French ship Pluton (1804)
The battle of Trafalgar, by Auguste Mayer. The Pluton is depicted at the centre
|Laid down:||August 1803|
|Launched:||17 January 1805|
|Captured:||By Spain at Cadiz in June 1808|
|Fate:||Broken up in 1816|
|General characteristics |
|Class and type:||Téméraire-class ship of the line|
|Length:||55.87 metres (183.3 ft) (172 pied)|
|Beam:||14.90 metres (48 ft 11 in) (44.5 pied)|
|Draught:||7.26 metres (23.8 ft) (22 pied)|
|Propulsion:||Up to 2,485 m2 (26,750 sq ft) of sails|
|Complement:||3 officers + 690 men|
Pluton was a Téméraire class 74-gun French ship of the line built at Toulon. She was one of two prototypes for a derivative sub-class of the original design; this sub-class (somewhat smaller than the primary design) was specially intended for construction in some of the shipyards in states occupied by the French, where there was less depth of water than in the main French shipyards. Although the Pluton (and her sister, the Borée) were built at Toulon, all other vessels of this sub-class were built in these overseas yards, notably at Antwerp but also at Genoa, Trieste, Venice, Amsterdam, Flushing and Rotterdam.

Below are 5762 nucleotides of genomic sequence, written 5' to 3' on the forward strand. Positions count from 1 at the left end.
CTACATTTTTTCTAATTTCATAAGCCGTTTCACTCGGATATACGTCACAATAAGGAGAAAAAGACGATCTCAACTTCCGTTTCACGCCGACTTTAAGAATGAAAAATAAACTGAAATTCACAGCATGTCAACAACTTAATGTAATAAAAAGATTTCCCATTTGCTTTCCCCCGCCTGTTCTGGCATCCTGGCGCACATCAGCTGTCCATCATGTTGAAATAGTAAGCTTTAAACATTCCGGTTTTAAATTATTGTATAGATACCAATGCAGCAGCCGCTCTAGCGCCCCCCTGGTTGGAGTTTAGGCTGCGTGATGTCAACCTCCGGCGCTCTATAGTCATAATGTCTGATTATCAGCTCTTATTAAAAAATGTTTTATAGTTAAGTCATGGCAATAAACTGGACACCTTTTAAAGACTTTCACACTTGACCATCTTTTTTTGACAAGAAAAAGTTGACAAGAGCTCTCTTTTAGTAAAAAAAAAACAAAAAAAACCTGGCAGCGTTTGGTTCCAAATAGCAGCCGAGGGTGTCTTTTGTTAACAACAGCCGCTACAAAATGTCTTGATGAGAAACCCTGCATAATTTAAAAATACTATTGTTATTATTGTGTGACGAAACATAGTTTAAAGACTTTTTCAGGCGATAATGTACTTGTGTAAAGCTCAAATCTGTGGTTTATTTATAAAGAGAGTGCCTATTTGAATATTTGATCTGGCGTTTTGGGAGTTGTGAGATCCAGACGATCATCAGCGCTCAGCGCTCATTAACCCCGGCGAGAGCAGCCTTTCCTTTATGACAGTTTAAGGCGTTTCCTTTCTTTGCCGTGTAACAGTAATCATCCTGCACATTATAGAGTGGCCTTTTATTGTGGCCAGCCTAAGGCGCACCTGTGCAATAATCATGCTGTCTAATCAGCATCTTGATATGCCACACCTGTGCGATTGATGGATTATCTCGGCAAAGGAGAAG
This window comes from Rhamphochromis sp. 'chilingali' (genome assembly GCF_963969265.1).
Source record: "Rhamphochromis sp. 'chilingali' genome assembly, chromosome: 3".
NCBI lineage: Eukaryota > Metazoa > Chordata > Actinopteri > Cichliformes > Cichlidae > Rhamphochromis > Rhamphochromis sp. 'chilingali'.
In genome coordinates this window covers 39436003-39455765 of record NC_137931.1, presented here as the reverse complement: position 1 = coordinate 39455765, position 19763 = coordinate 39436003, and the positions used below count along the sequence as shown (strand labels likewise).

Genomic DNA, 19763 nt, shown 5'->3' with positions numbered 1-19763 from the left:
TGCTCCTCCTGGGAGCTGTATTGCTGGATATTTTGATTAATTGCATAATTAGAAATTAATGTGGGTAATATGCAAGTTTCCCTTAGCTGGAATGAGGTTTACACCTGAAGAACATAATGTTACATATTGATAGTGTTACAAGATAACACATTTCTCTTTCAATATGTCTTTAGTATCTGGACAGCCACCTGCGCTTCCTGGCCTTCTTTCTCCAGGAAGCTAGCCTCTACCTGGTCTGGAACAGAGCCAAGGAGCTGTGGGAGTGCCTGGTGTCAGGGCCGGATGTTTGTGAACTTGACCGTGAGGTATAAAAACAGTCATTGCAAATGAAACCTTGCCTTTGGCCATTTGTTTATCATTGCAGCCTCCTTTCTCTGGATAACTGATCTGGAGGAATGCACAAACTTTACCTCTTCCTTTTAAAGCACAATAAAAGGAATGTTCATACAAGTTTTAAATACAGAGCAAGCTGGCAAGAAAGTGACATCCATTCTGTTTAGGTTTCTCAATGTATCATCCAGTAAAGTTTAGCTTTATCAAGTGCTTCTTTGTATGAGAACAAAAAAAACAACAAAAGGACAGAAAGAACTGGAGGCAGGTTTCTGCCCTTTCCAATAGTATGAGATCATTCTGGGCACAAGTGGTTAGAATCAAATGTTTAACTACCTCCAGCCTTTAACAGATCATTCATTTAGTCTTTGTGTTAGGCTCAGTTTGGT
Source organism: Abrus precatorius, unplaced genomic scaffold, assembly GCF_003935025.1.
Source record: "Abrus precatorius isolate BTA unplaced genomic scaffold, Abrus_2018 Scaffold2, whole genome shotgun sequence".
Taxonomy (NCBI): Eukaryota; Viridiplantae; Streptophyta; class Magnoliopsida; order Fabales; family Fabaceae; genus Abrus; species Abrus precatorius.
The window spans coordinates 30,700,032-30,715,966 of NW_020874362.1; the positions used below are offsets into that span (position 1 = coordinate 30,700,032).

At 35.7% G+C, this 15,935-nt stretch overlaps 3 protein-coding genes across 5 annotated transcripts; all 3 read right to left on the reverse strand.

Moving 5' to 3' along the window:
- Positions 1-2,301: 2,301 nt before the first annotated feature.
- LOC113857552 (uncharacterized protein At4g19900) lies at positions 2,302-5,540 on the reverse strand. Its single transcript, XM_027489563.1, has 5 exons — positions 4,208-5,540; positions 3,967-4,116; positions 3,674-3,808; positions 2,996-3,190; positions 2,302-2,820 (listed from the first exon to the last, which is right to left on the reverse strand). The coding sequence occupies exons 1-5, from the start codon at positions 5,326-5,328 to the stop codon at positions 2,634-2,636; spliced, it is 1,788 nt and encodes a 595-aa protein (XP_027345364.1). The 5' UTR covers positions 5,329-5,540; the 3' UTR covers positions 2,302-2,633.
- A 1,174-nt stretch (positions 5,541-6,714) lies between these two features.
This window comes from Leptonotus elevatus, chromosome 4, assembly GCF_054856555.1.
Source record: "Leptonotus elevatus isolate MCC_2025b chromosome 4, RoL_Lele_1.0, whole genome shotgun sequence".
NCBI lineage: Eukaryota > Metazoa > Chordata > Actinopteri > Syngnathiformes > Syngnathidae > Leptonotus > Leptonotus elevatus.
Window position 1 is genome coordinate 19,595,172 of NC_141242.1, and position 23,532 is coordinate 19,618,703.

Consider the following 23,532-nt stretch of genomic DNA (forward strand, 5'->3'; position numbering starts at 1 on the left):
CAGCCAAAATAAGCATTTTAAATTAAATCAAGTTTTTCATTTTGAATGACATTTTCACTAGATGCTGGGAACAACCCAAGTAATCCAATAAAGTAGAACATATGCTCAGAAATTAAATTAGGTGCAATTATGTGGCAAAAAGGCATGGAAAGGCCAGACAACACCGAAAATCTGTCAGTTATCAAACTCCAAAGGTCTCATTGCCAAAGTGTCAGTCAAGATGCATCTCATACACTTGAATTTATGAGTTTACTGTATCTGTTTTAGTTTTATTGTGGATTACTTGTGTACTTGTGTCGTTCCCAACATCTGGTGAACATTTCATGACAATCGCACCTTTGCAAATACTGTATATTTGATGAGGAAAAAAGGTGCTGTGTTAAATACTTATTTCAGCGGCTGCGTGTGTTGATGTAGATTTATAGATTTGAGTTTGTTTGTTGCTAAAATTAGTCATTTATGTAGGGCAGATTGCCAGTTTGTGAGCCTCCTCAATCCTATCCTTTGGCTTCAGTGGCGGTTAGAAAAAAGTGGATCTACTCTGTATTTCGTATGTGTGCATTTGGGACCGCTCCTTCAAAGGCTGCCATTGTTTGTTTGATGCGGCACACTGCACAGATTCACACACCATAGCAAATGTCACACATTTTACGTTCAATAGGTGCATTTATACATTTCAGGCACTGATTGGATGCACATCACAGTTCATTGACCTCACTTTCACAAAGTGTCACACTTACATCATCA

The Pluton took part in the Battle of Trafalgar under Captain Julien Cosmao, and escaped to Cádiz with other ships. Two days later, on 23 October 1805, she was the flagship of the counter-attack from Cádiz, together with Indomptable, Neptune, Rayo and San Francisco de Asis. They managed to recapture the Santa Ana and Algésiras. To prevent their recapture, the British scuttled the Intrépide and Neptuno. Rayo and San Francisco de Asis were wrecked on their journey back.
She was captured by Spain in Cadiz in 1808 and commissioned in the Spanish Navy as Pluton. She was later renamed Montañes, and was eventually broken up in 1816.
- Clouet, Alain (2007). "La marine de Napoléon III : classe Téméraire - caractéristiques". dossiersmarine.free.fr (in French). Retrieved 14 April 2013.